My large dog group was uh-maaaaazing today. I had the bulldog that can be a handful but ever since he tried to hump my leg last week just he follows me around constantly, complacent. His face is all scabbed up from playing too rough and I’ll sit around and rub his face. I think he’s in love with me. I had a bunch of usuals in the group: a bunch of goofy labs. Some old frumpy lady dogs. A few pariahs. My favorite german shepherd (the silvery one). A very pretty blonde husky. The pitbull who can be a little frustrating but today she was an angel. And a little whackadoo of a mouthy red heeler. The heeler and the husky and the pitbull all played very well-mannered with each other. I brought a couple of CDs with me (CDs!) and we all danced around to Hot Chip and Dutch Uncles. Then we all lounged and the german shepherd and the bulldog sat next to me, leaning.
Later on, when the other large dog room was dwindling in numbers, we combined rooms. This is pretty typical. We sometimes split up the large dog groups with the “relatively predictable” and high energy dogs in one room and the “weird play-style” dogs (puppies, a lot of boxers) and more reactive dogs in another, smaller room (easier to manage). Recombining towards the end of a shift after steady departures can be a little stressful. New dogs in the room! Introductions! Also, by this time, a lot of dogs are getting anxious about going home. But even after combining, all was fine. The puppies gave the husky something to do. The bulldog got a little toy possessive and I gave him a time-out. Some labs tried to mount each other aggressively and I gave them a time-out. All other introductions were carried out peacefully and soon, everyone was back to lounging or playing (with good manners).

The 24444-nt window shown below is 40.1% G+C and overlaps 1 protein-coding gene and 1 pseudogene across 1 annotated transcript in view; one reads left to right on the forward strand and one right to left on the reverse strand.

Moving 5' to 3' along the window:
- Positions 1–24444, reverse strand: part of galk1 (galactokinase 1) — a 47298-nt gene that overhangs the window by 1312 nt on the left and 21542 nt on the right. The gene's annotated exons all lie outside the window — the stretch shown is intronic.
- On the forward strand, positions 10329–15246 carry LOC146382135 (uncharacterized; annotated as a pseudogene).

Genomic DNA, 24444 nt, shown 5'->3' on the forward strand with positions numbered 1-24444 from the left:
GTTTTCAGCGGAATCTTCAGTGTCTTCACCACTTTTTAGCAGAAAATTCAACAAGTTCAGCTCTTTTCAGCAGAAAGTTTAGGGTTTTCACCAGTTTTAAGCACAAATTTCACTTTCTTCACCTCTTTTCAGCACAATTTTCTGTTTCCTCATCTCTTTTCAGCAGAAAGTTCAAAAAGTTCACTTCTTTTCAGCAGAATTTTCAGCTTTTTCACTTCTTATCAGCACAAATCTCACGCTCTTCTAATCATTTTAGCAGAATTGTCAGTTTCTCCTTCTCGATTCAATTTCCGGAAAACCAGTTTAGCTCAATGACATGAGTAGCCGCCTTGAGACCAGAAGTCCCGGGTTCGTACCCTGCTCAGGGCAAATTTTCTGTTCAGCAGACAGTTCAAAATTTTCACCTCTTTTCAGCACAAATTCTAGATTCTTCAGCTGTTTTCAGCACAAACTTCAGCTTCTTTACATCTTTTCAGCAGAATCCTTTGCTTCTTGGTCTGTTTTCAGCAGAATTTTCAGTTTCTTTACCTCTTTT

There’s a dog that’s been coming there for a long time. An old frump of a pariah dog. She doesn’t really care for new people and will bark nonstop at them. When I first started working in the daycare, it was for the entire shift almost. Now she just barks at me when I get stressed out. She’s become a kind of barometer for how I am affecting the mood of the room and when I need to be given a time-out.